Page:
It has become a depressing autumn ritual.
The state Division of Insurance publishes prices for the following year’s health insurance prices on the individual and small group markets. Consumer activists gasp at the high prices. Analysts say the prices are unsustainable and wonder how long this rapid inflation can continue.
It happened again today: Prices on Colorado’s individual market for 2018 health plans will rise an average of 26.7 percent. That comes on the heels of a 20.4 percent average increase for 2017.
The Colorado Health Institute (CHI) calculates that individual market prices have risen 68.7 percent since 2014, when the Affordable Care Act (ACA) took effect. Price increases on the small group market have been more moderate — 6.6 percent for 2018 and a total of 15.1 percent since the ACA began.
So is the ACA to blame for these high prices? Somewhat — but not to the degree the law’s critics allege.
Blaming the ACA is mostly killing the messenger. Before 2014, there was no way to compare insurance policies and track prices because the plans were so different. The ACA put in place a standardized way to track prices among different tiers of insurance plans.
But the ACA also told insurance companies they could no longer deny coverage or raise prices for people with chronic illnesses. The law enabled many people to get access to insurance for the first time in years. But it also brought more sick people into the risk pool, and insurance carriers have struggled to adjust their prices to account for this new group of customers.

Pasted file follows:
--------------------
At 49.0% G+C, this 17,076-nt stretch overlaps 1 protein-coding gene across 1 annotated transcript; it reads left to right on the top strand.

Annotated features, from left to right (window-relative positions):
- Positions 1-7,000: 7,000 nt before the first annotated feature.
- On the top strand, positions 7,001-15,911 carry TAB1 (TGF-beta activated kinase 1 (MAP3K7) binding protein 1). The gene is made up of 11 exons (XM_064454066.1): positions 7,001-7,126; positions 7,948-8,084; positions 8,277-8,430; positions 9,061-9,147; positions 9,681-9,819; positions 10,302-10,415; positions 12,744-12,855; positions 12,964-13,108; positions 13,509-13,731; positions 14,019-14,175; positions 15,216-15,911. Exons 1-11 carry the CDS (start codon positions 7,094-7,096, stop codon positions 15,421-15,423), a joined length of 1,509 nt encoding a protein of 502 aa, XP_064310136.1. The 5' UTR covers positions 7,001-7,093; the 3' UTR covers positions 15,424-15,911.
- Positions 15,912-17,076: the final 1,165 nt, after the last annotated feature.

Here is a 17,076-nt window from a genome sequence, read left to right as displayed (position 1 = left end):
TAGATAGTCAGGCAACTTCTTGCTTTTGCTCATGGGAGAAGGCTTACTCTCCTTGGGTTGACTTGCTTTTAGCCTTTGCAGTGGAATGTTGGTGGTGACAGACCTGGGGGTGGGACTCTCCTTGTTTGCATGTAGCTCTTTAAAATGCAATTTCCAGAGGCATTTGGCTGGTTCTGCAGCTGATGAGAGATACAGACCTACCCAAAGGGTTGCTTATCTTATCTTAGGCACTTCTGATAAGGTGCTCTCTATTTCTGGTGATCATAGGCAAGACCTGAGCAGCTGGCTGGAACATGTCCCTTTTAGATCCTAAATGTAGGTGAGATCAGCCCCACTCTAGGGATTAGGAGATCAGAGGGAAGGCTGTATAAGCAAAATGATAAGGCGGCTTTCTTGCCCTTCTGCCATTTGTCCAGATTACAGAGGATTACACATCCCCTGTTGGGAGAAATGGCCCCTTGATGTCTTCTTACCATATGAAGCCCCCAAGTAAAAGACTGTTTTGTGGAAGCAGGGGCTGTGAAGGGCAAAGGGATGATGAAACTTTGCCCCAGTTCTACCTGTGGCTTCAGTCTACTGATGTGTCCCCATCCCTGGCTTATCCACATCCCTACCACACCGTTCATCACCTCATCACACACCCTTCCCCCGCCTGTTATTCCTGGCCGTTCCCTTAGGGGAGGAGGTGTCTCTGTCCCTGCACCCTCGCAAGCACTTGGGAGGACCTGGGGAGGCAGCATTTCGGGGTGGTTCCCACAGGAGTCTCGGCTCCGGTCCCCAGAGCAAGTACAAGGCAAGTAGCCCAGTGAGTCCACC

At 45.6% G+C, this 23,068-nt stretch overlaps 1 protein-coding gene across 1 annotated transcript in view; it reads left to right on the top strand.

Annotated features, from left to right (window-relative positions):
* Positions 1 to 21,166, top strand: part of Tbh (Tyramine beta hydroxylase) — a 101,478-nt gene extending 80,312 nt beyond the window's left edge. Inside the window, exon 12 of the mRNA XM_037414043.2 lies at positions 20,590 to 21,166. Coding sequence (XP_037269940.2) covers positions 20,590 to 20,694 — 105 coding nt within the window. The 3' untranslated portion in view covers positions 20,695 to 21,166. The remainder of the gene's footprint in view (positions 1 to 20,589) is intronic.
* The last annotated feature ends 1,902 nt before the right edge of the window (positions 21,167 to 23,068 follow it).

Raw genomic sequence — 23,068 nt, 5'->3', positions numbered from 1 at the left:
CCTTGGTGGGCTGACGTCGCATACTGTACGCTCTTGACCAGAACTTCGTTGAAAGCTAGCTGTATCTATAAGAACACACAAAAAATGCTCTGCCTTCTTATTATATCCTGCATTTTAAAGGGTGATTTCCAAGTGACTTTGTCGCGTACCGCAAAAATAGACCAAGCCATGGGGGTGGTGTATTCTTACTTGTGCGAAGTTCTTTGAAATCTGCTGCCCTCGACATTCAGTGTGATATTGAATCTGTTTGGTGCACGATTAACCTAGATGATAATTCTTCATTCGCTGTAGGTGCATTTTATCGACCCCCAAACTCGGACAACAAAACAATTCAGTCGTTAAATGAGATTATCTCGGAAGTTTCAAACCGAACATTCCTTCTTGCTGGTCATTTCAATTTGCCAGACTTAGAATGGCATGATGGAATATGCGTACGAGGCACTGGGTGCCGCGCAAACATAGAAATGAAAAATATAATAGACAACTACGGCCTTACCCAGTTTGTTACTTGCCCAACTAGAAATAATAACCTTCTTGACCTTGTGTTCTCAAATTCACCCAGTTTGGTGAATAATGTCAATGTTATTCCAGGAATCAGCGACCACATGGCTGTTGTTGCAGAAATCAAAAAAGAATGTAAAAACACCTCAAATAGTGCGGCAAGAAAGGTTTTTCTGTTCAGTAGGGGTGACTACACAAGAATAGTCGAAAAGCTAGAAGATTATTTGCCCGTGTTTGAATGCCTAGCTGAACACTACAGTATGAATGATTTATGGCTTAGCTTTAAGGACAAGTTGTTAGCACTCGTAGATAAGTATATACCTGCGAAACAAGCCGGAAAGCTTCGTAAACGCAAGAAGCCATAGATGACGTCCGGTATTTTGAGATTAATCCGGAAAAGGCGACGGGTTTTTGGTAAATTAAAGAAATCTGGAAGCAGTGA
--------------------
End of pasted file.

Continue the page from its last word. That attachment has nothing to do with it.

Now add in the high price of medical care and the rapidly increasing price of prescription drugs — specialty drugs in particular — and you have a recipe for spiraling price increases.
As always, a couple caveats are in order. First, the steep price increases released today apply to a small minority of Coloradans — those in the individual market, which covers roughly 400,000 people. Second, many Coloradans will be able to get discounted coverage through ACA tax credits. People earning less than four times the federal poverty level (about $48,000 for a single person) qualify for subsidized coverage.
It’s probably not a coincidence that Governor John Hickenlooper is scheduled to testify to the U.S. Senate’s health committee on Thursday, a day after his Division of Insurance published the 2018 rate increases. Hickenlooper, a Democrat, is working with Ohio’s Republican governor, John Kasich, on a plan to stabilize the individual market and lower prices.
That plan relies heavily on federal funding for reinsurance — basically a pot of money to relieve insurance companies from the burden of their costliest customers. Alaska created such a pool two years ago, and it’s been widely credited with rescuing that state’s individual market from collapse.
Hickenlooper will call on Congress to make sure cost-sharing reductions (CSRs) get funded. This money is paid to insurance companies in return for discounts on out-of-pocket expenses to their lowest-income customers. The Division of Insurance estimates that without CSR payments, prices could rise up to 14 percent more than the high prices announced today.
Later this fall, the Division of Insurance will release data on rate increases by county and sample rates for gold, silver and bronze plans across the state. CHI will publish a detailed report on 2018 insurance prices when those numbers are made available.